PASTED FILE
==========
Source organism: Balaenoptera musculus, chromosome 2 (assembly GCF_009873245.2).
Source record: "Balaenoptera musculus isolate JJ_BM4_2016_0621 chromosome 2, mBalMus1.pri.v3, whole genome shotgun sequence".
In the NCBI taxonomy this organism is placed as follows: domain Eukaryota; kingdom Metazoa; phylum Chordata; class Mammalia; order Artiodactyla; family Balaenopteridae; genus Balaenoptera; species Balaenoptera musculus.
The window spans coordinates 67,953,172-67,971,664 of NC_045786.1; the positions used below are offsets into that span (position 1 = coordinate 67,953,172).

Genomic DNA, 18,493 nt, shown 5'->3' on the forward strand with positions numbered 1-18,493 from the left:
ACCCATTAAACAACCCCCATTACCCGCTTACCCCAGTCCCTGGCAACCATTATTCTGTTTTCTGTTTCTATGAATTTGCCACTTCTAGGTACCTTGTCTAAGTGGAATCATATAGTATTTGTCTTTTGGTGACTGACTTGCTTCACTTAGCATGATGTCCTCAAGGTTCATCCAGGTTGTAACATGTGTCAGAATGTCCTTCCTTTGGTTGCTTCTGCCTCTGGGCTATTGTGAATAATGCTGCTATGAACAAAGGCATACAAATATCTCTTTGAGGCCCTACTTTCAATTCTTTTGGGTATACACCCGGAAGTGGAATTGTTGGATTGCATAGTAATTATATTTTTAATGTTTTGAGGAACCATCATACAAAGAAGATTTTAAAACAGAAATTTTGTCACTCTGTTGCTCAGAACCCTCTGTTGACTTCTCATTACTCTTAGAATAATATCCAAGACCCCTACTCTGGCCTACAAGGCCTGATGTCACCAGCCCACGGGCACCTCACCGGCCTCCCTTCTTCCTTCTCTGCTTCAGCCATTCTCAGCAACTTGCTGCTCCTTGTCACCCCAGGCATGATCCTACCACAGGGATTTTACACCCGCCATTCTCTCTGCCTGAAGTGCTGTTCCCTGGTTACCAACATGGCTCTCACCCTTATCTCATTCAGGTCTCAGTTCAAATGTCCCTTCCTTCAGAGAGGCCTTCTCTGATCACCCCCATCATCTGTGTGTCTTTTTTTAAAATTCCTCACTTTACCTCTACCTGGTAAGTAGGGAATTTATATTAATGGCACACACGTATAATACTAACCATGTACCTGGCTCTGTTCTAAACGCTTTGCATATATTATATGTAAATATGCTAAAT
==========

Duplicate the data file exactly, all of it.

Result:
Source organism: Balaenoptera musculus, chromosome 2 (assembly GCF_009873245.2).
Source record: "Balaenoptera musculus isolate JJ_BM4_2016_0621 chromosome 2, mBalMus1.pri.v3, whole genome shotgun sequence".
In the NCBI taxonomy this organism is placed as follows: domain Eukaryota; kingdom Metazoa; phylum Chordata; class Mammalia; order Artiodactyla; family Balaenopteridae; genus Balaenoptera; species Balaenoptera musculus.
The window spans coordinates 67,953,172-67,971,664 of NC_045786.1; the positions used below are offsets into that span (position 1 = coordinate 67,953,172).

Genomic DNA, 18,493 nt, shown 5'->3' on the forward strand with positions numbered 1-18,493 from the left:
ACCCATTAAACAACCCCCATTACCCGCTTACCCCAGTCCCTGGCAACCATTATTCTGTTTTCTGTTTCTATGAATTTGCCACTTCTAGGTACCTTGTCTAAGTGGAATCATATAGTATTTGTCTTTTGGTGACTGACTTGCTTCACTTAGCATGATGTCCTCAAGGTTCATCCAGGTTGTAACATGTGTCAGAATGTCCTTCCTTTGGTTGCTTCTGCCTCTGGGCTATTGTGAATAATGCTGCTATGAACAAAGGCATACAAATATCTCTTTGAGGCCCTACTTTCAATTCTTTTGGGTATACACCCGGAAGTGGAATTGTTGGATTGCATAGTAATTATATTTTTAATGTTTTGAGGAACCATCATACAAAGAAGATTTTAAAACAGAAATTTTGTCACTCTGTTGCTCAGAACCCTCTGTTGACTTCTCATTACTCTTAGAATAATATCCAAGACCCCTACTCTGGCCTACAAGGCCTGATGTCACCAGCCCACGGGCACCTCACCGGCCTCCCTTCTTCCTTCTCTGCTTCAGCCATTCTCAGCAACTTGCTGCTCCTTGTCACCCCAGGCATGATCCTACCACAGGGATTTTACACCCGCCATTCTCTCTGCCTGAAGTGCTGTTCCCTGGTTACCAACATGGCTCTCACCCTTATCTCATTCAGGTCTCAGTTCAAATGTCCCTTCCTTCAGAGAGGCCTTCTCTGATCACCCCCATCATCTGTGTGTCTTTTTTTAAAATTCCTCACTTTACCTCTACCTGGTAAGTAGGGAATTTATATTAATGGCACACACGTATAATACTAACCATGTACCTGGCTCTGTTCTAAACGCTTTGCATATATTATATGTAAATATGCTAAAT